How to create your elevator pitch
It would be easier for freelancers to engage that potentially invaluable contact standing aloof or waiting shyly next to them if they knew what to say and where to start.
If the person does emerge as a likely master key to unlock future work, directly or from someone they know, the freelancer should be ready with two words: their ‘Elevator Pitch.’
Although elevator pitches vary in length with their environments – a longer one keynoting a conference than in a lift, they all have several universal features intrinsic to their success.
They are a concise, compelling, targeted and directional series of statements, designed not as much to sell, as to convey to listeners that its author is the best person from whom to buy.
The elevator pitch – whether it spans just a few lines or an A4 side when written – should focus on who you are, how you do it, what you do differently and why you should be hired.
According to Bill and Michael Faust, elevator pitches allow prospective clients to quickly and easily answer the questions ‘what does this person offer me?’ and ‘what is their value add?’
Writing in their seminal book Pitch Yourself, they argue that a good ‘elevator pitch’ – delivering information quickly, as in a 30-second elevator ride - consists of four core elements.
Firstly and most simply, cite your ‘personal details’ – so your title, name, business occupation and, depending on the setting, your contact details.
Secondly compose your ‘personal promise’ – this is akin to your own executive summary and should concisely state who you are, how you do it and what you do as uniquely as possible.
This element involves using a string of adjectives – such as “client-focused” “creative” and “risk-taking,” so the traits which make the ‘real you’ outshine your rivals are shown.
The third element, according to the Faust brothers, is your ‘transferable assets’ – these are the competencies, behaviours, traits and abilities that are relevant to what you are pitching for.
According to their model, the final element is your ‘short career biography’ - a list of the companies you have worked for, positions held and approximate length of service.
Yesterday, an internet entrepreneur, who hires freelancers, hinted that the model – or methodology – of an elevator pitch is less important than ensuring it has the desired effect on its audience.
She advised: “You should be able to reel off your elevator pitch at any given opportunity and it must be specific with personal facts as well as position your services amongst your rivals.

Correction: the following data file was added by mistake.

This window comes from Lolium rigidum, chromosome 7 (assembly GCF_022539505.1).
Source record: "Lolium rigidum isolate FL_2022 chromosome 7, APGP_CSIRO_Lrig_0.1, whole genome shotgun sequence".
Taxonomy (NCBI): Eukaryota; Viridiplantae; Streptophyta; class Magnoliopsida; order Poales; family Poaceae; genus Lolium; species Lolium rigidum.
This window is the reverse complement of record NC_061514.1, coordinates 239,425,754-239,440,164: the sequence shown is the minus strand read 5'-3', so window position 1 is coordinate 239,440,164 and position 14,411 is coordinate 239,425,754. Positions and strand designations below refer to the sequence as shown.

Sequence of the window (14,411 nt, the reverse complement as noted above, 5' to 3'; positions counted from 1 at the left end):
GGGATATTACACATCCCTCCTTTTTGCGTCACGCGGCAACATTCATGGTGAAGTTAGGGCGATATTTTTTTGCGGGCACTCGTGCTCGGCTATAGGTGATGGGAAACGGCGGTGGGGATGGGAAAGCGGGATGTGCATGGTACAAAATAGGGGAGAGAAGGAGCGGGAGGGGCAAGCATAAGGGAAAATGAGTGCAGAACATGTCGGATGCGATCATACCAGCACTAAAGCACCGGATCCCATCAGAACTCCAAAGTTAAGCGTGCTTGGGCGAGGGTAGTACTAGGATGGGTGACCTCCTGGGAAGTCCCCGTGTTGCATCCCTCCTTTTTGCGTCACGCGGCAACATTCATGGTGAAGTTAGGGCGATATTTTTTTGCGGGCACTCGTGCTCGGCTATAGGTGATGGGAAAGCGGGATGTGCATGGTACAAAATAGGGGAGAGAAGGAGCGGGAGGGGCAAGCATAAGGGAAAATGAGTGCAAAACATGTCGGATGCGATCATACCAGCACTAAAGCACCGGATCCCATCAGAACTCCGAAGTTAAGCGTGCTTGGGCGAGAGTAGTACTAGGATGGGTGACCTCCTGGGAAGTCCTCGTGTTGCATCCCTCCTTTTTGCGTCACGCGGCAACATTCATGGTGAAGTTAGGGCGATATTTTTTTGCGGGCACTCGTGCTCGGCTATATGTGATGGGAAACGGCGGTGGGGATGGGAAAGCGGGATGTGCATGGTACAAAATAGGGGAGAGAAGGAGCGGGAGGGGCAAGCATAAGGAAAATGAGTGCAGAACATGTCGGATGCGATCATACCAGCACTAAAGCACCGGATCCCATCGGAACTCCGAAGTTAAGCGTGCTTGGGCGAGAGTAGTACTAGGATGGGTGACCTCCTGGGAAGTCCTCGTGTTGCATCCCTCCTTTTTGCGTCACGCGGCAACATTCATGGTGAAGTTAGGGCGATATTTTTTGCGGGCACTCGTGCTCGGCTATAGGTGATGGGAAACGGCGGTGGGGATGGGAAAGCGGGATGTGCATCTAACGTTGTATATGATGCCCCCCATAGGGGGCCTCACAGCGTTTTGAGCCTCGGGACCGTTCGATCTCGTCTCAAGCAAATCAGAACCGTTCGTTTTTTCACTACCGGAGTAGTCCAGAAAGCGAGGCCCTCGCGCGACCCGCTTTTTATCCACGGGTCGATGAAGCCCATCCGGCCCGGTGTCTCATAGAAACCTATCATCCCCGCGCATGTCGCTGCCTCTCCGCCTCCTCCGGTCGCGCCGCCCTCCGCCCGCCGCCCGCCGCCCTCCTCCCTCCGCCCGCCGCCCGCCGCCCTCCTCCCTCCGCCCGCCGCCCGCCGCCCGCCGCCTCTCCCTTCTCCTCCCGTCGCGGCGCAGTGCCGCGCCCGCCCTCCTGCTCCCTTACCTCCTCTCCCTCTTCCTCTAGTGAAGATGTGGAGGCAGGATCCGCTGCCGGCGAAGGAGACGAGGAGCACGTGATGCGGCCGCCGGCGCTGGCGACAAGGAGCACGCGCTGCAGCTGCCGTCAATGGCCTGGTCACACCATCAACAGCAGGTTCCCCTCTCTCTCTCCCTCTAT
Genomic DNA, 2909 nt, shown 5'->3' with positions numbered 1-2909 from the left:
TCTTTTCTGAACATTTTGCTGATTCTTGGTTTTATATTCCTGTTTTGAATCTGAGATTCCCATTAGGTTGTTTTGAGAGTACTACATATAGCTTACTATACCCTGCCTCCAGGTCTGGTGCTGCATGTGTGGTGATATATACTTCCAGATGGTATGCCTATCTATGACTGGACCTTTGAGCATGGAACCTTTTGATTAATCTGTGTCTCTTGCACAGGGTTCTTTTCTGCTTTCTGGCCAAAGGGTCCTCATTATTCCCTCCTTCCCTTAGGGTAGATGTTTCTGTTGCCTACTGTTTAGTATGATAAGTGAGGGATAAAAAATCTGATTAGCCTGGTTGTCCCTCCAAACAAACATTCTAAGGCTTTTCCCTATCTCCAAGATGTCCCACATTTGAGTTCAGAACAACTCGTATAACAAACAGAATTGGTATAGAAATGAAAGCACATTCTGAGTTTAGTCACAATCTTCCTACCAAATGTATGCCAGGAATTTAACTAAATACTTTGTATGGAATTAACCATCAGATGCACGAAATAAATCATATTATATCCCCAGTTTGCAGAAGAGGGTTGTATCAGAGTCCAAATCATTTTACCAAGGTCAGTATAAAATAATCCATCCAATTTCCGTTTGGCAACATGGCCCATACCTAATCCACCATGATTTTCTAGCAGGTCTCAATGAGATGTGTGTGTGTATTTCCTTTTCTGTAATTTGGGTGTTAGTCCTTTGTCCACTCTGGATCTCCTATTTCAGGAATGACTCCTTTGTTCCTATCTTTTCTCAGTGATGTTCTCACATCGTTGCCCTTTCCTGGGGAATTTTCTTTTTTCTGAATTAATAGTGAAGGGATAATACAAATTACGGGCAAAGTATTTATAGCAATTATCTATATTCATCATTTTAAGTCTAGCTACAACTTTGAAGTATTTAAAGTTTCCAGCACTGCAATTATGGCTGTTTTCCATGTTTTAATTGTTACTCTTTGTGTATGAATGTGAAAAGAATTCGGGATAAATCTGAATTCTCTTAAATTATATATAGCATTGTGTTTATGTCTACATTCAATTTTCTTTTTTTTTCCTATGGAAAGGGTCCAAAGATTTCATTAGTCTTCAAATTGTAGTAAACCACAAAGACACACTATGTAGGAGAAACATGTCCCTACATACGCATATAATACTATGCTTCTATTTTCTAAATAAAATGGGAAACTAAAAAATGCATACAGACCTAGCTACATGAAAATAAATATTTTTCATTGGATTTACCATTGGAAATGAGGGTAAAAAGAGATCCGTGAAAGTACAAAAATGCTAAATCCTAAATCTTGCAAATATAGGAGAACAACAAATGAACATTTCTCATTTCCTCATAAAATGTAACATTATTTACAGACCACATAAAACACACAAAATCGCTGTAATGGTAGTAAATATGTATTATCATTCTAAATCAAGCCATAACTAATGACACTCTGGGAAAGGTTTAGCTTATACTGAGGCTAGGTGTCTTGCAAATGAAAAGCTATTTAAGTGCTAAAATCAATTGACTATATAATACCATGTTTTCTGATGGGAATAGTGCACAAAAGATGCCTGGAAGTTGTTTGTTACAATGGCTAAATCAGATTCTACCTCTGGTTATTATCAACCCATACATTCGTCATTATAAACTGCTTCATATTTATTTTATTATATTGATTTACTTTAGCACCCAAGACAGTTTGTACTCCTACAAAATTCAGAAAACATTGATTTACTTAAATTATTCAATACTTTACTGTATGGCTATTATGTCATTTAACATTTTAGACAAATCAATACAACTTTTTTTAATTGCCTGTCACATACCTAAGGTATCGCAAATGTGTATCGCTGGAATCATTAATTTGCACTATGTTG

“Freelancers need to make the most of absolutely every passing opportunity…so this pitch has to be easy to remember and compelling enough to be relayed on to others.”
Jim Callender, a freelance web developer and regular at digital events, says it is vital freelancers are comfortable with their pitch and can answer questions on the back of it.
“Think about... [words] … that will connect your brand and services with people who may be looking for someone just like you,” he added, before stressing the importance of clarity.
"In this current climate, [an elevator pitch] offers a snappy way to show how your business helps people and solves problems.”
Vince Golder, author of The Power of Referral Marketing for Freelancers, also believes a well-considered elevator pitch can cash in on today’s financial crisis.
“Know the ‘pain’ of your audience and announce in your pitch you and your services/products are the solution to their ‘pain.’
"[Also] try to minimise the ‘me’ words such as I, me, my, mine, us, our, and replace these with ‘you’ words, such as you, yours, your own.”
To given an example, he conjured up the statement: “My company is called Ace Marketing and I am its founder and senior specialist in referral and joint venture marketing.”
Stripping out the ‘me’ words, the pitch might say: “You will gain additional leads, sales, customers and profits at minimum cost when you use Ace Marketing.”
Jamie Delo, founder of keyword marketer Project Word, testified that a good elevator pitch should get attention, “impress” and ‘interest the audience in what you can do for them.’
He said a freelancer’s elevator pitch should have three main parts – an ‘introduction’, with a few choice facts about yourself, an ‘experiences’ section and a ‘skills and capabilities’ section.
As the intro is straightforward, the focus should be on the second and third parts; with the second part citing your experiences in the order of ‘STAR’ – Situation/Task, Action, Result.
The final part should cite your key skills, what they enable you to do and lastly, what your future goals are, mindful that these goals must align with the opportunity you are pitching for.
Delo hinted a vibrant and concise elevator pitch can often clinch a deal or job that might have gone wayward if it was only down to the candidate’s CV to make the case.
“Often people do not know that you may have an elevator speech planned,” he said, pointing out that candidates are normally not presumed to be keen or confident orators though all have CVs.
“[Surprising the audience] will impress far more than a CV which they know you will have spent lots of time making sure it is impressive.
“The difference between an elevator speech and a CV is that you can use facial expressions, body language and emphasis in your voice to create that extra interest”.
According to the Faust brothers, the static format of the Curriculum Vitae is too yesteryear to even be compared with the clout and creativity elevator pitches can command.
“Your CV described what you did. Your elevator pitch describes who you are, your behaviours, your characteristics and how you do what you do,” they wrote.
“Your elevator pitch should have a resonance about it. You [and your colleagues and friends] should be able to recognise you. The elevator pitch is a mirror. If your reflection is cloudy, you’ll need to rethink your words and actions.”